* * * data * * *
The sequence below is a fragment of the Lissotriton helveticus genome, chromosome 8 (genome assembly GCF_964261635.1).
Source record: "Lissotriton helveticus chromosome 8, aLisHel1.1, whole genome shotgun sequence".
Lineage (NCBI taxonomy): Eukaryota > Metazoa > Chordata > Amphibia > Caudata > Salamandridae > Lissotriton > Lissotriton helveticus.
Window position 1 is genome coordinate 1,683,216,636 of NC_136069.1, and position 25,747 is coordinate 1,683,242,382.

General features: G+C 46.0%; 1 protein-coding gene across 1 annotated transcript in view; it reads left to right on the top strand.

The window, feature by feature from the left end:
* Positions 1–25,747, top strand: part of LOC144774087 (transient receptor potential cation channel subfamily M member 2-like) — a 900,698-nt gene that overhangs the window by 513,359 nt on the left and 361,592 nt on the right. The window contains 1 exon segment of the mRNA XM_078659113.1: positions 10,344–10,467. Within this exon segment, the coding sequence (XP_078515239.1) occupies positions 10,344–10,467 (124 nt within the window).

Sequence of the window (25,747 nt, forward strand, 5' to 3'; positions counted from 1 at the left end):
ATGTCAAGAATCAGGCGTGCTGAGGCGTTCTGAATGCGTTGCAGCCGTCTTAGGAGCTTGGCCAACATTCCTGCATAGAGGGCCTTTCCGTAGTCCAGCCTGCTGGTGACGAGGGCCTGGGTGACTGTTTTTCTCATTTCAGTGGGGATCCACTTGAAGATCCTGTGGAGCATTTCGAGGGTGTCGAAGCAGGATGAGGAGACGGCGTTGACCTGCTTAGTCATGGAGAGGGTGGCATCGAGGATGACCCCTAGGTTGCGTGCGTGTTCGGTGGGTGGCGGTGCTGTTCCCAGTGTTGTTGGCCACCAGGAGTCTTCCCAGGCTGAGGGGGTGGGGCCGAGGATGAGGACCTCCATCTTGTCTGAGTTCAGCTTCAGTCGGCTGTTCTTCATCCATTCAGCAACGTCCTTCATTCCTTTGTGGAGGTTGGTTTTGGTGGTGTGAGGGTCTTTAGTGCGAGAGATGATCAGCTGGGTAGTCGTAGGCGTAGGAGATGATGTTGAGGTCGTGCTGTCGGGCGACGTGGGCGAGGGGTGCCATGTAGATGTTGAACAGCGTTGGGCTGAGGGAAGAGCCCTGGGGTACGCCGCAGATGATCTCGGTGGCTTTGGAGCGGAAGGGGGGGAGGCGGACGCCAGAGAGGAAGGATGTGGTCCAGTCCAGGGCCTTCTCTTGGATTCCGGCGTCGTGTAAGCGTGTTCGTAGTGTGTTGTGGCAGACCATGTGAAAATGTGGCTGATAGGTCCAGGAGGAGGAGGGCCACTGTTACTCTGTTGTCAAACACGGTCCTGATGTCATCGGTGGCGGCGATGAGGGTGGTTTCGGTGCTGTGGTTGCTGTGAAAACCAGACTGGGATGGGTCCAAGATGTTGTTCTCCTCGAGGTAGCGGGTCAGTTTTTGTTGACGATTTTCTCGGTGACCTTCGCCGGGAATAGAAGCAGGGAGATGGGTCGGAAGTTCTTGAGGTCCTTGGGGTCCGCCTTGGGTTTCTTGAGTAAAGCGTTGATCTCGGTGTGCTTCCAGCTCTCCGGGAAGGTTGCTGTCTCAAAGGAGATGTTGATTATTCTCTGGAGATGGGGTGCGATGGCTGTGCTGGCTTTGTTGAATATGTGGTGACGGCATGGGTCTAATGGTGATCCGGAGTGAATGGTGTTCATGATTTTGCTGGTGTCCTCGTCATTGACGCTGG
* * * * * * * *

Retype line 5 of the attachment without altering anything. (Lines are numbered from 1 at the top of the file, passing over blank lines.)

General features: G+C 46.0%; 1 protein-coding gene across 1 annotated transcript in view; it reads left to right on the top strand.